Dane County Public Health Emergency Order #7

In response to the recent spike in the number of positive COVID-19 cases, Public Health Madison and Dane County (PHMDC) released Emergency Order #7 on July 1, 2020. This new order is effective July 2 at 8:00 a.m.

Determining that “planned phases are no longer useful,” PHMDC has also revised its Forward Dane plan. Dane County is in a rebound stage under the new Forward Dane. PHMDC will continue to monitor the same nine metrics but is modifying, at least for now, how and when the county re-opens.

The primary changes in Emergency Order #7 are:

  • Employers must post PHMDC’s Workplace Requirements for Employers and Workers guidance in a prominent location where all employees may view and access. If employees are working remotely, this may require emailing the poster to employees or posting it on an internal network.
  • Outdoor mass gatherings are limited to 25 people.
  • Indoor mass gatherings on any property are limited to 10 people.
  • Group fitness classes and all sports activities are under the restrictions for mass gatherings. They are therefore limited to 25 people outdoors and 10 people indoors, not including employees.
  • Indoor seating capacity at restaurants has been reduced to 25%.
  • Bars are prohibited from any indoor seating but may offer takeout service and outdoor seating.
    • Restaurant and bar seating continues to be restricted to tables 6 feet apart and limited to 6 people who are in the same household.
  •  Summer school classrooms are limited to no more than 15 students who are 12 years old or younger, and no more than 25 students who are 13 years old or older.

Emergency Order #7 has not changed the requirements that employers develop compliant workplace hygiene, cleaning, and protective measure policies, and document their employees’ receipt, acknowledgment, or training on the policies. If you would like to schedule a meeting with us to prepare a customized policy and/or training for your organization, please contact us.

Please see Forward Dane and the accompanying legal requirements set forth in Emergency Order #7 for details applicable to your industry. Below is a summary of Emergency Order #7.

Mass Gatherings

  • The following limited mass gatherings are permitted as long as people maintain physical distancing of at least 6 feet
    • Inside with up to 10 people, not including employees
    • Outside with up to 25 people, not including employees
  • Mass gatherings include concerts, festivals, fairs, parades, movies, performances, shows, trainings, meetings, conferences, sporting events, group fitness classes, and sports activities for children and adults
    • Note that group fitness classes and all sports activities have been added to the definition of mass gatherings
    • Religious services are not mass gatherings
    • Drive-in movie theaters or other drive-in activities are not mass gatherings

Child Care, Youth, Education, Libraries, Public Spaces, and Sports

  • Childcare facilities must restrict groups and classrooms to no more than 15 children if the children are 12 years or younger, or no more than 25 children if the children are at least 13 years old
    • There should be no interaction between the groups or classrooms, and staff interaction between groups must be limited to the greatest extent feasible
  • Public playgrounds and splash pads are open, but physical distancing must be maintained
  • Public courts and fields are open, but physical distancing must be maintained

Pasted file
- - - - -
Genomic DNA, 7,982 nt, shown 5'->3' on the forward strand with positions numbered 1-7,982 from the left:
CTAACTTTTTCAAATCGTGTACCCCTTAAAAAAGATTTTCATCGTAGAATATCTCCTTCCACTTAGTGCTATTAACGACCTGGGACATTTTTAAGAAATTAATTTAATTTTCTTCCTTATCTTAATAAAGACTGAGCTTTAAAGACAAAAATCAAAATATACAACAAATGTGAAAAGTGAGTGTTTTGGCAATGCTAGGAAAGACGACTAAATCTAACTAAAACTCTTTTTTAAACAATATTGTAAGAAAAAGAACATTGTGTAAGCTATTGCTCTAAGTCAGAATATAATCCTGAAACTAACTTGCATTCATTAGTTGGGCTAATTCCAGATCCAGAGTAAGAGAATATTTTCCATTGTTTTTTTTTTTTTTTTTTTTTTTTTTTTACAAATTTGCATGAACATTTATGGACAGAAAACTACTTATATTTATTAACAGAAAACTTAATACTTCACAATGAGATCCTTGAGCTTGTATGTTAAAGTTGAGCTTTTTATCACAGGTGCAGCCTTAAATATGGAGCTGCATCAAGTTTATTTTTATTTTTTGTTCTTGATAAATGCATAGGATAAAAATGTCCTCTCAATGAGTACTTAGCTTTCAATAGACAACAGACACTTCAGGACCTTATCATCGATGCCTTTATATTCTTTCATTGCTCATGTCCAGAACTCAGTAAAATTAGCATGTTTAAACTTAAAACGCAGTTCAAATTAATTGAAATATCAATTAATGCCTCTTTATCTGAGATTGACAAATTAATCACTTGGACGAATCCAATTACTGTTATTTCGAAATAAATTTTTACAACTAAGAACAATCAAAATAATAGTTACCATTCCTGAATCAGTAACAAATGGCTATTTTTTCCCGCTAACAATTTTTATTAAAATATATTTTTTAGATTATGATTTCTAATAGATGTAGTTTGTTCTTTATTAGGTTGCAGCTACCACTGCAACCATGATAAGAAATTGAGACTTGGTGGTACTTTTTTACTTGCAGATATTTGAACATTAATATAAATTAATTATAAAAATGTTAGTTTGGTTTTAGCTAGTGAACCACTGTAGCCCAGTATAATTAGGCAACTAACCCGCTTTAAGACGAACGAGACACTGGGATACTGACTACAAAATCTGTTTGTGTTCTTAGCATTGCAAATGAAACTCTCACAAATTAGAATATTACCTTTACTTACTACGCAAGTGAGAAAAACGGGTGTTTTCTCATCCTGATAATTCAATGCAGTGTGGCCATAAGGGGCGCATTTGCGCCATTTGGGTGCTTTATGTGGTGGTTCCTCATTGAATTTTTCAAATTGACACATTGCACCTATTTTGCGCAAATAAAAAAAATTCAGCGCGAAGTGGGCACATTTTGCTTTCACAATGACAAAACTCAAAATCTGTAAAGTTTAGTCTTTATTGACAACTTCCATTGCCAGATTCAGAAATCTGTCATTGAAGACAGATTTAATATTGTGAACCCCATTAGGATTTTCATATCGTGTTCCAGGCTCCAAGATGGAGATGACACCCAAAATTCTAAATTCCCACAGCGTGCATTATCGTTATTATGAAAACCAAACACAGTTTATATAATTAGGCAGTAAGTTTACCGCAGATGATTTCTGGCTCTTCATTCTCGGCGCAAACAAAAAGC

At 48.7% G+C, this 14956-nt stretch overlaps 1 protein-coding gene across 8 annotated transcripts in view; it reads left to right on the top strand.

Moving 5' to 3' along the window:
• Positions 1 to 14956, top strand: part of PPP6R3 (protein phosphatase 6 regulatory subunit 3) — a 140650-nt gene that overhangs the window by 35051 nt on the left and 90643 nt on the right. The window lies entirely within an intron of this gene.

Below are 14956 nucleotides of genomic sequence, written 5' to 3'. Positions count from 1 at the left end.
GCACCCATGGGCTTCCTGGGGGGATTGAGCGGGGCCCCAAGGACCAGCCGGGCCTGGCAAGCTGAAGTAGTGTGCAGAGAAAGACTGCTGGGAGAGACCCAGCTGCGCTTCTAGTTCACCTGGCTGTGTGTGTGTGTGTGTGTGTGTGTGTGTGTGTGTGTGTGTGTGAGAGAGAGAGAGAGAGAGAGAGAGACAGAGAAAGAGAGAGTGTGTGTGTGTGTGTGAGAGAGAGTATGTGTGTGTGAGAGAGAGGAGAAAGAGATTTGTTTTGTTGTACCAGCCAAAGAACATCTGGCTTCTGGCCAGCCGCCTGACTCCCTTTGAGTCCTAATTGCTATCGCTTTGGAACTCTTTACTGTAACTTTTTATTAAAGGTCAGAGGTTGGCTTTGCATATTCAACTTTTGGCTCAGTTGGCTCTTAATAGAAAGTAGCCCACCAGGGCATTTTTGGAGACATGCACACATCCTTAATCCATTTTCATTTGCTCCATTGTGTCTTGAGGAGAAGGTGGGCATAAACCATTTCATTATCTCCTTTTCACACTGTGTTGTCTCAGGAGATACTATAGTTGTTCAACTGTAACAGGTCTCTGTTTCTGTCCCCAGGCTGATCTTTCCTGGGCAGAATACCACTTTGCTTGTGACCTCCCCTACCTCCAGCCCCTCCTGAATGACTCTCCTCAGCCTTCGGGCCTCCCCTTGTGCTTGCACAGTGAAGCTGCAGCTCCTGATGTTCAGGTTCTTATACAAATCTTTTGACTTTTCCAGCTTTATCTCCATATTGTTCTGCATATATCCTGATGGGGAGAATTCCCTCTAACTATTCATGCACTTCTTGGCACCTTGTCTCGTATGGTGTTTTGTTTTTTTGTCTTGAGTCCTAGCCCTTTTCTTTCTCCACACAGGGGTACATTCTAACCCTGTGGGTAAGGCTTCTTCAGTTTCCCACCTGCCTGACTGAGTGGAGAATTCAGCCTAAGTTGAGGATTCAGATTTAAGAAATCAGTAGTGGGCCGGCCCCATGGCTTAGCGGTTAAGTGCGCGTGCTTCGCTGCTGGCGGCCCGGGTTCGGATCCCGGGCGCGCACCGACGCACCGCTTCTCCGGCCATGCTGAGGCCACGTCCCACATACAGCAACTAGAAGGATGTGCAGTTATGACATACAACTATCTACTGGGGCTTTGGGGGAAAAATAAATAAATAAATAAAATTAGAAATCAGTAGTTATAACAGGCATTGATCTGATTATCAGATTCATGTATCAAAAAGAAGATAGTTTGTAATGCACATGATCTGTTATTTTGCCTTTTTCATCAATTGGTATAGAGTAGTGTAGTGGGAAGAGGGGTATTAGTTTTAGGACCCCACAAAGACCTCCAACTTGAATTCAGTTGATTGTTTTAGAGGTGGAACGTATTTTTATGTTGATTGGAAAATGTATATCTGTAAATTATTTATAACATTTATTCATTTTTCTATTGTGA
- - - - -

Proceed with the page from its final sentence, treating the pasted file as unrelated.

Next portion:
• Games for low-risk sports – as defined in the order – are allowed if physical distancing is maintained
    • Games between teams for medium and high-risk sports – as defined in the order – are not allowed, but games within a team for medium and high-risk sports are allowed if physical distancing is maintained
    • All sports activities are subject to the mass gathering restrictions (25 people outdoors, and 10 people indoors)
  • K-12 schools may open for in person instruction and extracurricular activities if schools create, distribute, and implement the required hygiene, cleaning, and protective measure policies with their staff; and develop and implement a written action plan for a COVID-19 outbreak with certain items outlined in the order.
  • Continuing education and higher education institutions must maintain physical distancing to the greatest extent possible; may determine policies for safe operation; and must adopt strict policies to ensure safe living conditions before opening dorms and other congregate living situations

All Businesses, Libraries, Community Centers, and Religious Entities

  • Capacity must be limited to 50% of approved capacity level
    • See this guide to determining capacity level
    • This does not apply to restaurants and bars – see below
  • Organizations must implement required hygiene, cleaning, and protective measure policies, and document that employees receive and acknowledge, or are trained on, these policies
  • Employers must post PHMDC’s Workplace Requirements for Employers and Workers guidance in a prominent location where all employees may view and access it
  • Organizations must limit staff and customers on site, and continue to facilitate remote work to the greatest extent possible, including offering virtual services, meetings, and and/or alternating work teams or staggering shifts
  • When remote work is not possible, all organizations must:
    • Where possible, offer curbside pick-up and drop-off, and delivery
    • Where possible, provide a way for customers to pay, and make appointments and reservations online or over the phone
    • Provide door-to-door solicitation with physical distancing
    • Ensure physical distancing in waiting areas with appropriate spacing of chairs